On September 18, 2017, the United States District Court for the District of New Jersey granted a motion to dismiss for improper venue in Telebrands Corp. v. Illinois Industrial Tool, Inc.,No. 17-cv-3411 (D.N.J. Sept. 18, 2017) (slip op.). In granting the motion, the court denied the plaintiff’s request for venue-related discovery. The court held that allowing discovery would be inappropriate where the plaintiff had no evidence that venue was proper and had made only generalized allegations of venue in the complaint. This raises the more general question: what, if anything, must a plaintiff show in order to obtain venuerelated discovery? As noted below, courts appear to be trending toward requiring some preliminary showing that venue may be proper before allowing discovery on the issue.

The United States District Court for the District of Delaware issued two decisions this month that illustrate when venue-related discovery may be appropriate. In Boston Scientific Corp. v. Cook Group Inc., 15-cv- 980 (D. Del. Sept. 11, 2017) (slip. op.), the court denied the plaintiff’s request for venue related discovery. The court held that such discovery is only proper if the plaintiff can “state a non-frivolous basis for venue and do so with reasonable particularity.” Otherwise, allowing discovery would be the equivalent of permitting a “fishing expedition.” The court found that the plaintiff, Boston Scientific, failed to meet this standard. In particular, while the defendant had provided declarations showing that venue was improper in Delaware, Boston Scientific had failed to “identify any reason to doubt the veracity of the . . . declarations.”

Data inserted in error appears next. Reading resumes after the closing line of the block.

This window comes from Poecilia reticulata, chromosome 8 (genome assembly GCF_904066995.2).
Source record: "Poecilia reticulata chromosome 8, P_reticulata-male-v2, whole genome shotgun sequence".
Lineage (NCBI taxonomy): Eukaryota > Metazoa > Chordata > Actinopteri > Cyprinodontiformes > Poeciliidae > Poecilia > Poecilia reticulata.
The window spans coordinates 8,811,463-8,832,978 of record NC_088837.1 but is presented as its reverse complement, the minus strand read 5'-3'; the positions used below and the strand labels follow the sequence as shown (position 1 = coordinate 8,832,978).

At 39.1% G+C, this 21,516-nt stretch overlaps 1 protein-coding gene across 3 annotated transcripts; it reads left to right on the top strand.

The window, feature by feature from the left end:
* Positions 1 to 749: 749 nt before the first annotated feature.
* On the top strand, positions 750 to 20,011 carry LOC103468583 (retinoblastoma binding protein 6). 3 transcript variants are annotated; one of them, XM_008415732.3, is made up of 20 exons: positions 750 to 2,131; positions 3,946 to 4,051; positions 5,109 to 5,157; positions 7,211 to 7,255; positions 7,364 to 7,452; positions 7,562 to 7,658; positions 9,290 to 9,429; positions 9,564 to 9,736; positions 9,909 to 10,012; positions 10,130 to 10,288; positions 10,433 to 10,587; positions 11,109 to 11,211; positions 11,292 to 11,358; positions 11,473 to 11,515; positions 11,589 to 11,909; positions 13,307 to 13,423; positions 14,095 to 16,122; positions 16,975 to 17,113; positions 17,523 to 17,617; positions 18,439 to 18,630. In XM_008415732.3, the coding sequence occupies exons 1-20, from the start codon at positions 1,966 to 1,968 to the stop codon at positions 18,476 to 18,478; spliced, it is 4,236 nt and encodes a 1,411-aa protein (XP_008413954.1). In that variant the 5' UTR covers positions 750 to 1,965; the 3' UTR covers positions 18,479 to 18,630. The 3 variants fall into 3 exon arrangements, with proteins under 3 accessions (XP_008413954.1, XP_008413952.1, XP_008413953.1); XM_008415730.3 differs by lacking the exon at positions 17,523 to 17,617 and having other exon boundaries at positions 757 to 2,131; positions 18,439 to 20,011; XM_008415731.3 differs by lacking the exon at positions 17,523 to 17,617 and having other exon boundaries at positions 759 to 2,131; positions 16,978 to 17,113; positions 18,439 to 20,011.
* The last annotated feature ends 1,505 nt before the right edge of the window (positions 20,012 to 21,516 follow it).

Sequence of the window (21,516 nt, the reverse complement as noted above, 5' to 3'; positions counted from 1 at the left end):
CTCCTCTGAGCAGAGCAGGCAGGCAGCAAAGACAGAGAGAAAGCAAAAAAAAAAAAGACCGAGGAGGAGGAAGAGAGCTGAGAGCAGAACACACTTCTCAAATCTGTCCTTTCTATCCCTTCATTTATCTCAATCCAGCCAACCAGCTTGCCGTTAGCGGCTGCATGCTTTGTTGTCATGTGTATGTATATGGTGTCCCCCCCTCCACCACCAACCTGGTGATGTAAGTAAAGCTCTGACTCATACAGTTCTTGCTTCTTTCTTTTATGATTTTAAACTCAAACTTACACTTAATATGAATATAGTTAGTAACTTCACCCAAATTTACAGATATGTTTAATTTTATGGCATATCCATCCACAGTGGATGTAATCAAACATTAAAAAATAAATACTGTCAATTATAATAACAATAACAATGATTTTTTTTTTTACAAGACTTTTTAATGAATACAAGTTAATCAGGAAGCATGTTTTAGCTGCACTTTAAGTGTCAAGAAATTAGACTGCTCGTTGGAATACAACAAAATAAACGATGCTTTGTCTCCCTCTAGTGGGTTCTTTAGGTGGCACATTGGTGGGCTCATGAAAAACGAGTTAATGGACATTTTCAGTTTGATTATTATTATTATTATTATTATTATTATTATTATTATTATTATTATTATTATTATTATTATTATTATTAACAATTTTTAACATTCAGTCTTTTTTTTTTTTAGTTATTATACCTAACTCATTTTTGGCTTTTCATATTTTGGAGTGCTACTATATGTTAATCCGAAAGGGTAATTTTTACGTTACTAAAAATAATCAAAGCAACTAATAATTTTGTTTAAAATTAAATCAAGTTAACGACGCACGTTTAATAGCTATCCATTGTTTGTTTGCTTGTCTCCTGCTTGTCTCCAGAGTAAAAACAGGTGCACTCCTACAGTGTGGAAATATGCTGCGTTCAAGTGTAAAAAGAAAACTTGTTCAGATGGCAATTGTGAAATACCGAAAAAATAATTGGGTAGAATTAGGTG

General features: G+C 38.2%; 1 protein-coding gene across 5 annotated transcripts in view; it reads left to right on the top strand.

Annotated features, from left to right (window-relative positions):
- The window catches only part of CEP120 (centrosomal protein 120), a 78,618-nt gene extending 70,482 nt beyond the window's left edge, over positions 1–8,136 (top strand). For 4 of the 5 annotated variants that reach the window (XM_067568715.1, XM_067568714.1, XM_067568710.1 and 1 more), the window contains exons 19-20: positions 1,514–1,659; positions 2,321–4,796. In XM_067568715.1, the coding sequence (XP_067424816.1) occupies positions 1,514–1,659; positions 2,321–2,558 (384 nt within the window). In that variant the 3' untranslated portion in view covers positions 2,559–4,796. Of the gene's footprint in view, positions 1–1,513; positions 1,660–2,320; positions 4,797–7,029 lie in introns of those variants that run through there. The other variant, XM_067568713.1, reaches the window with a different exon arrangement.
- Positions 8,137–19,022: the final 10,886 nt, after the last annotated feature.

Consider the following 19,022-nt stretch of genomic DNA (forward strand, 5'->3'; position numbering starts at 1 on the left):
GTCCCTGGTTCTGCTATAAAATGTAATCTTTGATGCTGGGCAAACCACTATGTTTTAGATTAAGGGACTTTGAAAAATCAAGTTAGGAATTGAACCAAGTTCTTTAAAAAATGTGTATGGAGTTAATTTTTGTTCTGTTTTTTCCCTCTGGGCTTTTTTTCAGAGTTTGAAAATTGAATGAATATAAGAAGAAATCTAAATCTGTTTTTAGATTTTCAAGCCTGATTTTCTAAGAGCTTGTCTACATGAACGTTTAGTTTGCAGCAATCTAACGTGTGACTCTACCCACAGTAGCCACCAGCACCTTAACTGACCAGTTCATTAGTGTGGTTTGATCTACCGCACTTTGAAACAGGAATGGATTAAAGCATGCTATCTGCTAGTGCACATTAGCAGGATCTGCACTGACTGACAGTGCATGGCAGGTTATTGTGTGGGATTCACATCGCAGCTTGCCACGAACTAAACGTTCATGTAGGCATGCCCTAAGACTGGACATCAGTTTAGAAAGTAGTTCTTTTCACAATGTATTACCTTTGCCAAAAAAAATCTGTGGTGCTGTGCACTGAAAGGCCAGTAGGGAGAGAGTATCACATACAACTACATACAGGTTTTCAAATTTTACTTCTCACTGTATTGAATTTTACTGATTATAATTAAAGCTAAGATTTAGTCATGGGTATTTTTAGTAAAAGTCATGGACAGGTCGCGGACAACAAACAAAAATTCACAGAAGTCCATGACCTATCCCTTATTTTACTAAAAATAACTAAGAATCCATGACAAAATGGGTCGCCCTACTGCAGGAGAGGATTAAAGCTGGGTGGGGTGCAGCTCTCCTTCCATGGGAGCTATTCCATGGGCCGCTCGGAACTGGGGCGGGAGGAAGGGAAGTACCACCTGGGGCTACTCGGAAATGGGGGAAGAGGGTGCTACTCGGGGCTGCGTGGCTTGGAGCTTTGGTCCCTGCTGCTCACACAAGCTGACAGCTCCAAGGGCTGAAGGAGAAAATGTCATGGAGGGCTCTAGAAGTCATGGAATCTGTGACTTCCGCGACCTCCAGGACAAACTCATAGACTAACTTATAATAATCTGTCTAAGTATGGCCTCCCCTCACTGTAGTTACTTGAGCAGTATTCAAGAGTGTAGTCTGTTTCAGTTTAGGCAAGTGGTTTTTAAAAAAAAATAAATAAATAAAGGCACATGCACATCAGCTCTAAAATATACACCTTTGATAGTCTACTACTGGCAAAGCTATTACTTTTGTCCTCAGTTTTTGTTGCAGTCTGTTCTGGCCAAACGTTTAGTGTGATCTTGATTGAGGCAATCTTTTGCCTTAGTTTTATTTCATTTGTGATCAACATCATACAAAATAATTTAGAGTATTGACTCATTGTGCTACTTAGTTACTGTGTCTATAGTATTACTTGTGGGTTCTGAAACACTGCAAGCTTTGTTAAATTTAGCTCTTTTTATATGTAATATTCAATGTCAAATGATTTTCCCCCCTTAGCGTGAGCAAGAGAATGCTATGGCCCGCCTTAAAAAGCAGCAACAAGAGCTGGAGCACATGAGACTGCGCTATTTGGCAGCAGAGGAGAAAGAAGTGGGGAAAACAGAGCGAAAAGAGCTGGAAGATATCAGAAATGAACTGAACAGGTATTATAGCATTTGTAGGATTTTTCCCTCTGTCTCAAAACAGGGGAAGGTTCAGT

On the same day as the Boston Scientific decision, the District of Delaware allowed discovery in BristolMyers Squibb Co. v. Mylan Pharmaceuticals Inc., No. 17-cv-379 (D. Del. Sept. 11, 2017) (slip op.). In Bristol Myers Squibb, the court held that plaintiff had articulated a “non-frivolous” and “reasonably particul[ar]” basis for believing venue may be proper in Delaware: (i) the defendant, Mylan, was a member of a corporate family with 40 Delaware entities; and (ii) Mylan was distributing products to customers in Delaware. The court noted that allowing discovery would assist in “understanding the relationship among the 40 Delaware Mylan entities” and also “the way that the [generic drug] industry operates” in Delaware. (For more on the Boston Scientific and Bristol-Myers Squib Co. decisions, see our articles here and here).

Other courts have seemingly been more lenient in granting venue-related discovery. For example, the Southern District of New York granted discovery in Regenlab USA LLC v. Estar Techs. LTD et al., No. 16- cv-08771 (S.D.N.Y. Aug. 17, 2017) (slip op.) despite the defendant’s assertion that they had no offices, real estate, phone number, or secretarial services in New York. The court explained that given the lack of binding precedent over what constitutes a “regular and established place of business, “some additional factual development would be useful.” The rationale in Regenlab would seem to permit the very type of “fishing expedition” that the District Court found inappropriate in Boston Scientific.

As with many venue-related issues post-TC Heartland, the availably of discovery is an evolving issue. Based on the decisions discussed above, a plaintiff is likely not entitled to venue-related discovery as a matter of right when facing a motion to dismiss. At the same time, if the plaintiff is able to articulate the types of evidence it anticipates finding, courts seem willing to allow discovery.